Abstract Accumulating evidences have demonstrated that the existence of breast cancer-initiating cells, which drives the original tumorigenicity, local invasion and migration propensity of breast cancer. These cells, termed as breast cancer stem cells (BCSCs), possess properties including self-renewal, multidirectional differentiation and proliferative potential, and are believed to play important roles in the intrinsic drug resistance of breast cancer. One of the reasons why BCBCs cause difficulties in breast cancer treating is that BCBCs can control both genetic and non-genetic elements to keep their niches safe...
Source: Current Pharmaceutical Design - Category: Drugs & Pharmacology Authors: Tags: Curr Pharm Des Source Type: research
CONCLUSION: BCG treatment changes the expression of many cytokines and chemokines in bladder cancer. The expression differs in 3 different cell lines and their CSCs. Immune modulation of each case differs from each other. The effectivity of BCG-based immunotherapy in bladder cancer on CSCs might decrease in combination with IL2. Our results indicate that recurrence after BCG treatment for bladder cancer may not occur mainly based on the CSCs hypothesis considering bladder cancer occurs at different loci of surface epithelium. PMID: 32192892 [PubMed - as supplied by publisher]
Source: Urologic Oncology - Category: Urology & Nephrology Authors: Tags: Urol Oncol Source Type: research
AbstractCyclin A1 is a promising antigen for T cell therapy being selectively expressed in high-grade ovarian cancer (OC) and acute myeloid leukemia (AML) stem cells. For adoptive T cell therapy, a single epitope has to be selected, with high affinity to MHC class I and adequate processing and presentation by malignant cells to trigger full activation of specific T cells. In silico prediction with three algorithms indicated 13 peptides of Cyclin A1 9 to 11 amino acids of length to have high affinity to HLA-A*02:01. Ten of them proved to be affine in an HLA stabilization assay using TAP-deficient T2 cells. Their immunogenic...
Source: Cancer Immunology, Immunotherapy - Category: Cancer & Oncology Source Type: research
Abstract Cancer stem cells represent a rare subpopulation of cancer cells carrying self-renewal and differentiation features in the multi-step tumorigenesis, tumor recurrence and metastasis. Pro-inflammatory stress is highly associated with cancer stemness via induction of cytokines, tumor-promoting immune cells and cancer stemness-related signaling pathways. This review summarizes the major pro-inflammatory factors affecting cancer stem cell characteristics and the critical immunotherapeutic strategies to eliminate cancer stem cells. PMID: 32148202 [PubMed - as supplied by publisher]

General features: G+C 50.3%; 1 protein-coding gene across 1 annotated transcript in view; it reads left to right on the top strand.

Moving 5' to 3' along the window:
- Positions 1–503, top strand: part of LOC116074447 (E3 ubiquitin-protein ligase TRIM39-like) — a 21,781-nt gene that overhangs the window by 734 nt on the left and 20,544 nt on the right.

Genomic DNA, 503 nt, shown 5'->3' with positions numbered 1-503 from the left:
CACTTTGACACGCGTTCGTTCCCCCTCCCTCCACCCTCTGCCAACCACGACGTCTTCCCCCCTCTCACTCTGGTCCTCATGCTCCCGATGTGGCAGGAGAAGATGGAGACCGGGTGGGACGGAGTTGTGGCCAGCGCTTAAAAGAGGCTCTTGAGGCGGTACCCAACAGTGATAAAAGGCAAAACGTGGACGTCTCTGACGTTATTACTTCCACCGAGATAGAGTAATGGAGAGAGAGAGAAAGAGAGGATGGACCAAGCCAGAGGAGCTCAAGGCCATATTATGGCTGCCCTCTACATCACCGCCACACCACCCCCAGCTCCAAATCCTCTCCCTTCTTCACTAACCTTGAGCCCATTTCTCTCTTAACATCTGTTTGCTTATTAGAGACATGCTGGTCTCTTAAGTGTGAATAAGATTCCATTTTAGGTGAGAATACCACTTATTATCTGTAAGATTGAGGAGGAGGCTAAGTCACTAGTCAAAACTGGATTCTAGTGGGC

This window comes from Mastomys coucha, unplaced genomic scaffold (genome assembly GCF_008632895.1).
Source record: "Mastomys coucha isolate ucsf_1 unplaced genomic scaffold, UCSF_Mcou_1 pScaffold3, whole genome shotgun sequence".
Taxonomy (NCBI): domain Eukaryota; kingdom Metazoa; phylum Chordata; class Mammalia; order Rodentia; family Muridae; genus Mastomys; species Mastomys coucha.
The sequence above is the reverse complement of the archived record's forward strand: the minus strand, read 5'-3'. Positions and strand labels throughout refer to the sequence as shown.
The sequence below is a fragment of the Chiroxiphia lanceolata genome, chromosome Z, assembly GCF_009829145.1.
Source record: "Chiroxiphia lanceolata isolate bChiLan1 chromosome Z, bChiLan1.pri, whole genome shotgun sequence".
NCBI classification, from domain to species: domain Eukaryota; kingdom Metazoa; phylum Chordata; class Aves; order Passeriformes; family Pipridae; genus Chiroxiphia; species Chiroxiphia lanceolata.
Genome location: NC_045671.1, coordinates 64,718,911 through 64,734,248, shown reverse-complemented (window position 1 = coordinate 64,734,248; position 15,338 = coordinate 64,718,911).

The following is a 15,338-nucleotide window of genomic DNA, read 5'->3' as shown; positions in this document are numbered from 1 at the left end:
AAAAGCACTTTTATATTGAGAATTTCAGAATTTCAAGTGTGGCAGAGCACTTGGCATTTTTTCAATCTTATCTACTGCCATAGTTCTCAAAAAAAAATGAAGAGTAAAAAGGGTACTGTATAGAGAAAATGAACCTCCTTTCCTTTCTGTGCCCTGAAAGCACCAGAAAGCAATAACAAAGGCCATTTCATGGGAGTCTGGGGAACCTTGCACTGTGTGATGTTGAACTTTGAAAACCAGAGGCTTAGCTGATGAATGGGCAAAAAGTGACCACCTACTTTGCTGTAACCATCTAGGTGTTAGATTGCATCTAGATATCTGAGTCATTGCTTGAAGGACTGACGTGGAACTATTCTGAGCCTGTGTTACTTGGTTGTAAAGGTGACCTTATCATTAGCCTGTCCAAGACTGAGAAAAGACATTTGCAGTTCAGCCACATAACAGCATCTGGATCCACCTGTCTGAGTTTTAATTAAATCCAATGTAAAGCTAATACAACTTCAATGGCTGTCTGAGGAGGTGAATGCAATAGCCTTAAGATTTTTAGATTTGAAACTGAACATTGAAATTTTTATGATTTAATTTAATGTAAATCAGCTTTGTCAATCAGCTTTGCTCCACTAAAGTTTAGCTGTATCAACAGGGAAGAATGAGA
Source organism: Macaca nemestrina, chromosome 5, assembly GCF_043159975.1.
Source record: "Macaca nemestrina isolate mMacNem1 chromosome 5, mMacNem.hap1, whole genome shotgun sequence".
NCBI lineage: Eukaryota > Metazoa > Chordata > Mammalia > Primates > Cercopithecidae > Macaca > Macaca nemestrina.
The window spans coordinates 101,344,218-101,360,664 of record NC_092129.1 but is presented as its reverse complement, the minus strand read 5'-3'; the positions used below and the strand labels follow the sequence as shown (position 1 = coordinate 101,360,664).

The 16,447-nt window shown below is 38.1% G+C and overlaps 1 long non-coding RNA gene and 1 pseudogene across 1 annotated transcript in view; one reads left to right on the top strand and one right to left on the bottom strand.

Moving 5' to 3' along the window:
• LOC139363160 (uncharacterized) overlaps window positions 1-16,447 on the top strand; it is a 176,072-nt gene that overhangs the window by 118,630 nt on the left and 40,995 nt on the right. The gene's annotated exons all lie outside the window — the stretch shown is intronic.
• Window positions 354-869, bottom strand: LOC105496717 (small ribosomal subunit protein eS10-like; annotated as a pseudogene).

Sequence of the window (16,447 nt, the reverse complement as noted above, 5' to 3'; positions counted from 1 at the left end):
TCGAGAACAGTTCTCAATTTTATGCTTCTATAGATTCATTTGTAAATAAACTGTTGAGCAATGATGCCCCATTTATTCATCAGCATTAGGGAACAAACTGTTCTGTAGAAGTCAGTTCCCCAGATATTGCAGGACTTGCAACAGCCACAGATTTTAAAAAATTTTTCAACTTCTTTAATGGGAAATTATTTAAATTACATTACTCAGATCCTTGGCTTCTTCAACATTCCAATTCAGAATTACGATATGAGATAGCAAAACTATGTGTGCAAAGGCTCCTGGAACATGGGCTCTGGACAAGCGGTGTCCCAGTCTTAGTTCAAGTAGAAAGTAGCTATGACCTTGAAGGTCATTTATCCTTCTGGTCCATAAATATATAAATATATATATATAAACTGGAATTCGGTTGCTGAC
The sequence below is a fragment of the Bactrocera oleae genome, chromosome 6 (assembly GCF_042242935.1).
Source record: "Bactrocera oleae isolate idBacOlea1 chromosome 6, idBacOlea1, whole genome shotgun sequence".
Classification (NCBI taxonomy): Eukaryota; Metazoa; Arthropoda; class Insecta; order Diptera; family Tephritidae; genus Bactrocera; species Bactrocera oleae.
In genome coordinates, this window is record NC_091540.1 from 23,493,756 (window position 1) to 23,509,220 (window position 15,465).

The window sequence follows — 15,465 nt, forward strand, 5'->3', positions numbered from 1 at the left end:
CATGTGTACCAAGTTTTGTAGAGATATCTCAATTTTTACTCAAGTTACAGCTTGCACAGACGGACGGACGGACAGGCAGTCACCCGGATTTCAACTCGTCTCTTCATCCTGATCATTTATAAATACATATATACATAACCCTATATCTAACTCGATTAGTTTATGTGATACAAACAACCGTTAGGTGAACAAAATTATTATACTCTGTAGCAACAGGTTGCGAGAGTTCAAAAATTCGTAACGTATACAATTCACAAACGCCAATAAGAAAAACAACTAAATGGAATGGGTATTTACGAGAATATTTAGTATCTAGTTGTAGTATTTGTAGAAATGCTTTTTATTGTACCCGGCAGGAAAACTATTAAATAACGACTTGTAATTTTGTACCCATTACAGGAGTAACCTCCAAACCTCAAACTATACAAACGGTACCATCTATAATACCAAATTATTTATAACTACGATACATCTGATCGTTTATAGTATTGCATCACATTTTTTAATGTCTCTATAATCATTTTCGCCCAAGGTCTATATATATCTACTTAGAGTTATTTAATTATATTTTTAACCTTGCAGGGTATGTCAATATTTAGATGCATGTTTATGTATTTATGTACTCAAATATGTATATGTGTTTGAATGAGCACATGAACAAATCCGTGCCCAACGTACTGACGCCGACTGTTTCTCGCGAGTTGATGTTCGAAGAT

Source: Current Stem Cell Research and Therapy - Category: Stem Cells Authors: Tags: Curr Stem Cell Res Ther Source Type: research
(Wyss Institute for Biologically Inspired Engineering at Harvard) Harvard University's Wyss Institute of Biologically Inspired Engineering and its collaborating institutions, the Harvard John A. Paulson School of Engineering and Applied Sciences (SEAS), Dana-Farber Cancer Institute (Dana-Farber), and Harvard's Department of Stem Cell and Regenerative Biology, announce the formation of a new NIH-funded Immuno-Engineering to Improve Immunotherapy (i3) Center.
Source: EurekAlert! - Cancer - Category: Cancer & Oncology Source Type: news
Adoptive T Cell Therapy (ACT) is a form of cancer immunotherapy. It consists of harvesting Tumor Infiltrated Lymphocytes (TIL), screening for TIL which display tumor antigen-specific T-cell receptors (TCR), expanding these in vitro, and reinfusing into the patient for treatment. While ACT has proven effective in treating various cancer types, it is a laborious procedure as the harvested TIL population has generally limited expansion and a finite lifespan.Researchers at the National Cancer Institute (NCI) Surgery Branch improved identification and isolation of the tumor antigen-specific TCR by reprogramming TIL into induced...
Source: NIH OTT Licensing Opportunities - Category: Research Authors: Source Type: research
More News: Cancer | Cancer & Oncology | Immunotherapy | Stem Cell Therapy | Stem Cells